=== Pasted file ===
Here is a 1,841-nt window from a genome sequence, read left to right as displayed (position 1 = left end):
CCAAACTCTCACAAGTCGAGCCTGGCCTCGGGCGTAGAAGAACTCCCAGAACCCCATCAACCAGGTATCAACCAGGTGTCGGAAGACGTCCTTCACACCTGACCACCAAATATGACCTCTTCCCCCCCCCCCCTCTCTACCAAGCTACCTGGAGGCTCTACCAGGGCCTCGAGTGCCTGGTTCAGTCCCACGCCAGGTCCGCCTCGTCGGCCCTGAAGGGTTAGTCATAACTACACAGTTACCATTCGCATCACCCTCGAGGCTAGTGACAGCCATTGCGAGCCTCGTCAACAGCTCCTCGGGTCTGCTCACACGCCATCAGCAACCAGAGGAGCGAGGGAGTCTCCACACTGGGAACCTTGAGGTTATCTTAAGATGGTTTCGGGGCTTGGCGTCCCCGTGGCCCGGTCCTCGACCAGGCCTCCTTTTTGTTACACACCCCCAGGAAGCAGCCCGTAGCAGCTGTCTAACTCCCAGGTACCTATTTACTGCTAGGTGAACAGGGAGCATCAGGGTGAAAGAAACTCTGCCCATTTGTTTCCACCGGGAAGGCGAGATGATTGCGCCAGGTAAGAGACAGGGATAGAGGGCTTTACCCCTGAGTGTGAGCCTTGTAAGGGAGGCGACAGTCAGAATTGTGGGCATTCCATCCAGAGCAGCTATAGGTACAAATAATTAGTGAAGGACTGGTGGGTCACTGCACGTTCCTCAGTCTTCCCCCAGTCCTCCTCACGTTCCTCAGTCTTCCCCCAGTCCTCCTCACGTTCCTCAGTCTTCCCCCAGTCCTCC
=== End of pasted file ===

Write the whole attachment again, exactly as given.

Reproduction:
Here is a 1,841-nt window from a genome sequence, read left to right as displayed (position 1 = left end):
CCAAACTCTCACAAGTCGAGCCTGGCCTCGGGCGTAGAAGAACTCCCAGAACCCCATCAACCAGGTATCAACCAGGTGTCGGAAGACGTCCTTCACACCTGACCACCAAATATGACCTCTTCCCCCCCCCCCCTCTCTACCAAGCTACCTGGAGGCTCTACCAGGGCCTCGAGTGCCTGGTTCAGTCCCACGCCAGGTCCGCCTCGTCGGCCCTGAAGGGTTAGTCATAACTACACAGTTACCATTCGCATCACCCTCGAGGCTAGTGACAGCCATTGCGAGCCTCGTCAACAGCTCCTCGGGTCTGCTCACACGCCATCAGCAACCAGAGGAGCGAGGGAGTCTCCACACTGGGAACCTTGAGGTTATCTTAAGATGGTTTCGGGGCTTGGCGTCCCCGTGGCCCGGTCCTCGACCAGGCCTCCTTTTTGTTACACACCCCCAGGAAGCAGCCCGTAGCAGCTGTCTAACTCCCAGGTACCTATTTACTGCTAGGTGAACAGGGAGCATCAGGGTGAAAGAAACTCTGCCCATTTGTTTCCACCGGGAAGGCGAGATGATTGCGCCAGGTAAGAGACAGGGATAGAGGGCTTTACCCCTGAGTGTGAGCCTTGTAAGGGAGGCGACAGTCAGAATTGTGGGCATTCCATCCAGAGCAGCTATAGGTACAAATAATTAGTGAAGGACTGGTGGGTCACTGCACGTTCCTCAGTCTTCCCCCAGTCCTCCTCACGTTCCTCAGTCTTCCCCCAGTCCTCCTCACGTTCCTCAGTCTTCCCCCAGTCCTCC